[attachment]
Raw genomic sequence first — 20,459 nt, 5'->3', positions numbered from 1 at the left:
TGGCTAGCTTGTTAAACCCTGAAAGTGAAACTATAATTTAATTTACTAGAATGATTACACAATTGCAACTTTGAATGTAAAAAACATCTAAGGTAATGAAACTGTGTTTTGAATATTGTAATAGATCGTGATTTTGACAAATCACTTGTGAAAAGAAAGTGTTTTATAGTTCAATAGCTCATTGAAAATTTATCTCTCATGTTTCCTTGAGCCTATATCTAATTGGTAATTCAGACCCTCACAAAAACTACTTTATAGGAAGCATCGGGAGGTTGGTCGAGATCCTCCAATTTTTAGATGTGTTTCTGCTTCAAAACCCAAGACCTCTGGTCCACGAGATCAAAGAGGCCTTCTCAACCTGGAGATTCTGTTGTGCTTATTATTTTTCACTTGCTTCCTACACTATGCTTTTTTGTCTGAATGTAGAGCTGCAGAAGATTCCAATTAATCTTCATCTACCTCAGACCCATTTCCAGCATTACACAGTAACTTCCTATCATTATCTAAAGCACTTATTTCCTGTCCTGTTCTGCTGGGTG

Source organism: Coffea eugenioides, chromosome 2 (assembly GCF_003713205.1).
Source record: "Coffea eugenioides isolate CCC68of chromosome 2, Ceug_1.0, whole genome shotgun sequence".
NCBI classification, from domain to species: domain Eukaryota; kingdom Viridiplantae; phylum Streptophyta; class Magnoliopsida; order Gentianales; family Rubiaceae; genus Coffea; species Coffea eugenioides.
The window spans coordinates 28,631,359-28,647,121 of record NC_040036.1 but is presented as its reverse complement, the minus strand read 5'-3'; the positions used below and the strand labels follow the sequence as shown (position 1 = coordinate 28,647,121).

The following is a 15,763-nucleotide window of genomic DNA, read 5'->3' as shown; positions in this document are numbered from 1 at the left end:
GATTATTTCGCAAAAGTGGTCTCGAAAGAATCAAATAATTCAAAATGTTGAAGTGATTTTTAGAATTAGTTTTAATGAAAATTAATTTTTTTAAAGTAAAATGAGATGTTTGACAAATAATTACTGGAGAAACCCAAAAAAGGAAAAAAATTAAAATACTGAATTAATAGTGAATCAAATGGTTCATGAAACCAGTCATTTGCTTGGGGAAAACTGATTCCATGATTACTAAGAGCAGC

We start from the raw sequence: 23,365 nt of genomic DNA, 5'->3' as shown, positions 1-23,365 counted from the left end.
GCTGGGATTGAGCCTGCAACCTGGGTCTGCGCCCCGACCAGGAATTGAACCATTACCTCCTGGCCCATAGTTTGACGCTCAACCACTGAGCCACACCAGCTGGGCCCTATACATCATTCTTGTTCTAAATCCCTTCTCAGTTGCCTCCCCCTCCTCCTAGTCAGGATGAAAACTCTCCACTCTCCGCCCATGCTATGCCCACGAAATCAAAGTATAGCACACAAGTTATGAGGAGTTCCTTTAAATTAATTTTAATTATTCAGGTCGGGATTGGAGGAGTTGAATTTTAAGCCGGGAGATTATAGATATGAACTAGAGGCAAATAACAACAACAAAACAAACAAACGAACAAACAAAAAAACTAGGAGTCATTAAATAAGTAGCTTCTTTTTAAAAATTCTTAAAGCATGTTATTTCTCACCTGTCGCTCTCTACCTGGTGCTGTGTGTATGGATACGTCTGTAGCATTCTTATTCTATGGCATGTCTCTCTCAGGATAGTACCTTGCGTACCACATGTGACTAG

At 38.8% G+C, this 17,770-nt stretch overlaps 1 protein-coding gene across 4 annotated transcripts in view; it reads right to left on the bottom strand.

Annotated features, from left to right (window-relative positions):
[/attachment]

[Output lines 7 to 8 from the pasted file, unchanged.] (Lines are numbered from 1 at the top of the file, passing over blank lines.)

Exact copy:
The following is a 15,763-nucleotide window of genomic DNA, read 5'->3' as shown; positions in this document are numbered from 1 at the left end:
GATTATTTCGCAAAAGTGGTCTCGAAAGAATCAAATAATTCAAAATGTTGAAGTGATTTTTAGAATTAGTTTTAATGAAAATTAATTTTTTTAAAGTAAAATGAGATGTTTGACAAATAATTACTGGAGAAACCCAAAAAAGGAAAAAAATTAAAATACTGAATTAATAGTGAATCAAATGGTTCATGAAACCAGTCATTTGCTTGGGGAAAACTGATTCCATGATTACTAAGAGCAGC